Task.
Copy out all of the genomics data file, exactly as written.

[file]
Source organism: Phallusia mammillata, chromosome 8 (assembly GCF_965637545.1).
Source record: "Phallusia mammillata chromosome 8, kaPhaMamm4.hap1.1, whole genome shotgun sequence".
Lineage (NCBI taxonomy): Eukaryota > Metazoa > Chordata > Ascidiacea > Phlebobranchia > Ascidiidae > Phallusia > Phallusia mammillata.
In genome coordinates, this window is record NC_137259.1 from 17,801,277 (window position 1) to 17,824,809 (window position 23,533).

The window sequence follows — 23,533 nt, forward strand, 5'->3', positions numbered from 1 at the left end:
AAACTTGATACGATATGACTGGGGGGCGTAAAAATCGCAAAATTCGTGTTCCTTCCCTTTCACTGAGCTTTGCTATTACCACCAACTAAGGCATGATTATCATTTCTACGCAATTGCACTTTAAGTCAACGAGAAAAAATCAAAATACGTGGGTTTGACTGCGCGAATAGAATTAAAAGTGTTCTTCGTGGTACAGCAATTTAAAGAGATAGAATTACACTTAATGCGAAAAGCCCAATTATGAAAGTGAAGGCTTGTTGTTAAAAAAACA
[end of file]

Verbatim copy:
Source organism: Phallusia mammillata, chromosome 8 (assembly GCF_965637545.1).
Source record: "Phallusia mammillata chromosome 8, kaPhaMamm4.hap1.1, whole genome shotgun sequence".
Lineage (NCBI taxonomy): Eukaryota > Metazoa > Chordata > Ascidiacea > Phlebobranchia > Ascidiidae > Phallusia > Phallusia mammillata.
In genome coordinates, this window is record NC_137259.1 from 17,801,277 (window position 1) to 17,824,809 (window position 23,533).

The window sequence follows — 23,533 nt, forward strand, 5'->3', positions numbered from 1 at the left end:
AAACTTGATACGATATGACTGGGGGGCGTAAAAATCGCAAAATTCGTGTTCCTTCCCTTTCACTGAGCTTTGCTATTACCACCAACTAAGGCATGATTATCATTTCTACGCAATTGCACTTTAAGTCAACGAGAAAAAATCAAAATACGTGGGTTTGACTGCGCGAATAGAATTAAAAGTGTTCTTCGTGGTACAGCAATTTAAAGAGATAGAATTACACTTAATGCGAAAAGCCCAATTATGAAAGTGAAGGCTTGTTGTTAAAAAAACA